A person may also occasionally experience a fever.

In children, these symptoms may appear in as little as 20 minutes, as a study in the Asian Pacific Journal of Allergy and Immunology found. This can be startling, but it is typically not a cause for serious concern unless the child shows signs of anaphylaxis. Anaphylaxis is a severe allergic reaction that can be fatal if a person does not receive immediate medical care.

Symptoms come on quickly, but they typically do not last very long. In general, if an infection does not occur in the area, the bite will heal and the symptoms will go away completely within a few days.

It is important to avoid scratching or dirtying the area as it heals. Severe reactions may be more prone to infection. Infected bites may turn to boils, which take longer to heal and have their own complications.

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Regularly clean any bites gently with warm water and a hypoallergenic soap.

Allergic Reaction to Mosquito Bites

Mosquito bites are an annoying rite of passage during the hot summer months. Mosquitoes can appear anywhere, but they are especially prolific in areas where there is any standing water – this might be as big as a swamp or as small as a bucket forgotten in the yard. Mosquito bites usually lead to itchiness, but some people can have serious allergic reactions to mosquito bites. Known as Skeeter syndrome, the reaction usually happens among small children, toddlers and the elderly.

What Causes Allergic Reaction to Mosquito Bites?

Those who are seriously allergic to mosquito bites are actually allergic to mosquito saliva. The polypeptides in the saliva are used to thin the blood so that mosquitoes can siphon it. It is believed that it is the autoimmune response triggered by the enzymes in mosquito saliva causes the allergic reaction. Sometimes the reaction develops instantly, while at other times it might take up to 48 hours before the reaction begins. Interestingly, because there are several different types of mosquitoes, a person might be allergic to one bite but not another. This helps explain why some people suddenly become allergic to mosquito bites when traveling abroad.

What Are the Symptoms of Allergic Reaction?

Allergic reactions to mosquito bites can present in many different ways. The most common issues are severe swelling and itching. A red lump might appear at the site of the bite, as well as at other areas of the body that are far away from the bite. There might be bruises and blisters popping up around the bite site. Sometimes individuals will have an asthmatic reaction, and might develop infections after excessive scratching. The most frightening aspect is anaphylaxis which could come very suddenly and make it difficult to breathe. Anaphylaxis is a life-threatening condition that requires immediate assistance.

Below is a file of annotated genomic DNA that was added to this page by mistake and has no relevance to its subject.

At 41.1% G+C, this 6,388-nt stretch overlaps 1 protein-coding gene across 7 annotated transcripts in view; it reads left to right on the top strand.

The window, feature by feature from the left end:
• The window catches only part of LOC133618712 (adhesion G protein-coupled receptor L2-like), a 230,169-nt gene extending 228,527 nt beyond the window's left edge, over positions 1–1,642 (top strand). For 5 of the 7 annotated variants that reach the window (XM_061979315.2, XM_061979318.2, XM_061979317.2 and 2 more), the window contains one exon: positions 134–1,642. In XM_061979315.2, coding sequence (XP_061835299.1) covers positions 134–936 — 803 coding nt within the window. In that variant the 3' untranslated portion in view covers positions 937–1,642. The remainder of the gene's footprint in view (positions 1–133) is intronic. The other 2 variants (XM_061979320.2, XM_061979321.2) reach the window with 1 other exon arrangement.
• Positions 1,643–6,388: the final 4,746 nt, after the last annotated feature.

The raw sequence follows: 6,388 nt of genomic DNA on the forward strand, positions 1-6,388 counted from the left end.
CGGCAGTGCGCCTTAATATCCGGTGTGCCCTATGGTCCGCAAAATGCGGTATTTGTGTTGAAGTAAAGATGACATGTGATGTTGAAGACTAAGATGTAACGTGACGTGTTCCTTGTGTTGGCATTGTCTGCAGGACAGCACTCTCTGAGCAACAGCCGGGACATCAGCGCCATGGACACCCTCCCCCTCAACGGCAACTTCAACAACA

Who Is at Risk for Mosquito Bite Allergy?

Some people are at a much higher risk of allergic reaction to mosquito bites.

  • People who are frequently outdoors, and thus might have more mosquito bites, are considered especially vulnerable.
  • People who have a still-developing immune system, such as small children and toddlers, are also at risk. So do the elderly whose immune systems might be compromised.
  • People who have leukemia, AIDS, lymphoma, and other conditions that inhibit their immune system should take mosquito bites very seriously.

Mosquito bite allergies are diagnosed through a positive skin test that uses a small bit of mosquito whole-body extract. Testing should be limited to those who have a history of severe reactions; small, itchy areas after a bite that go away in a few days are not considered a severe reaction.

How to Treat Mosquito Bite Allergy

Treatment for allergic reactions to mosquito bites usually consists of supportive care in which the symptoms are managed. Oral anti-histamines, as well as oral steroids might be taken to reduce the pain, swelling and itchiness. Some medications, like Cetirizine hydrochloride, can be taken on a daily basis to help keep reactions to a minimum. Bring anti-allergy medications when you go to a mosquito-inhabited area. Any sign of anaphylaxis requires immediate medical attention.

How to Prevent Mosquito Bite

Prevention of mosquito bites is an important step to help curb the allergic reaction to mosquito bites. Start by eliminating the areas they like to use to breed, such as all standing water. Mosquitoes might be attracted to gutters, drain pipes, children’s wading pools, birdbaths, water collected in old tires, outdoor flower pots, and even fire pits that retain water after rains.

You can also make sure the screens on your windows and doors are secure, with no rips or tears. Use mosquito netting over cribs or strollers when outside. Remember that mosquitoes are most active from dusk to dawn, and make a point of being indoors during those times. Recent studies have shown that mosquitoes don’t like moving air, so staying inside under the air conditioning can keep them at bay.